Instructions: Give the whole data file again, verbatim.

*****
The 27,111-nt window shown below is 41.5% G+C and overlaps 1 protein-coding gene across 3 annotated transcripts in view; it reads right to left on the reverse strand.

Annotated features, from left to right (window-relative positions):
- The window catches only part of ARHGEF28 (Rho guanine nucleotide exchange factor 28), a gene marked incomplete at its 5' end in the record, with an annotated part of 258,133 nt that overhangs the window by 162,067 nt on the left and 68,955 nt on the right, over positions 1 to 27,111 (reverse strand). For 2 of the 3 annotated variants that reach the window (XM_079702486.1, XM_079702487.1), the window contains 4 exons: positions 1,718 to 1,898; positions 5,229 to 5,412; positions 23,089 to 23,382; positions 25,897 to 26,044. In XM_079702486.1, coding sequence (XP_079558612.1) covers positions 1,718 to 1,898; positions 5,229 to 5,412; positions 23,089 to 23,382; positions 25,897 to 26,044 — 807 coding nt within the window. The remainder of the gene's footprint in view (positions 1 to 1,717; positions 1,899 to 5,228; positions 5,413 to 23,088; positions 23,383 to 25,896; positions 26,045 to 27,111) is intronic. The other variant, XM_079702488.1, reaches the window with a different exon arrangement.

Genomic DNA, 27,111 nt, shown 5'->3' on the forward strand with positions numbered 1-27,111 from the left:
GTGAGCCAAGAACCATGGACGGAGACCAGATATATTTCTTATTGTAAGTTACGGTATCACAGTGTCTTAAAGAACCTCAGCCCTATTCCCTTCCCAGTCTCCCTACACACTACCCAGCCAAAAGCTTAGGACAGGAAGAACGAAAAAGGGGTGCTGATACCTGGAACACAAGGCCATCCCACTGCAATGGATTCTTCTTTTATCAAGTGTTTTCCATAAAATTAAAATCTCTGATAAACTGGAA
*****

The 27,111-nt window shown below is 41.5% G+C and overlaps 1 protein-coding gene across 3 annotated transcripts in view; it reads right to left on the reverse strand.

Annotated features, from left to right (window-relative positions):
- The window catches only part of ARHGEF28 (Rho guanine nucleotide exchange factor 28), a gene marked incomplete at its 5' end in the record, with an annotated part of 258,133 nt that overhangs the window by 162,067 nt on the left and 68,955 nt on the right, over positions 1 to 27,111 (reverse strand). For 2 of the 3 annotated variants that reach the window (XM_079702486.1, XM_079702487.1), the window contains 4 exons: positions 1,718 to 1,898; positions 5,229 to 5,412; positions 23,089 to 23,382; positions 25,897 to 26,044. In XM_079702486.1, coding sequence (XP_079558612.1) covers positions 1,718 to 1,898; positions 5,229 to 5,412; positions 23,089 to 23,382; positions 25,897 to 26,044 — 807 coding nt within the window. The remainder of the gene's footprint in view (positions 1 to 1,717; positions 1,899 to 5,228; positions 5,413 to 23,088; positions 23,383 to 25,896; positions 26,045 to 27,111) is intronic. The other variant, XM_079702488.1, reaches the window with a different exon arrangement.

Genomic DNA, 27,111 nt, shown 5'->3' on the forward strand with positions numbered 1-27,111 from the left:
GTGAGCCAAGAACCATGGACGGAGACCAGATATATTTCTTATTGTAAGTTACGGTATCACAGTGTCTTAAAGAACCTCAGCCCTATTCCCTTCCCAGTCTCCCTACACACTACCCAGCCAAAAGCTTAGGACAGGAAGAACGAAAAAGGGGTGCTGATACCTGGAACACAAGGCCATCCCACTGCAATGGATTCTTCTTTTATCAAGTGTTTTCCATAAAATTAAAATCTCTGATAAACTGGAA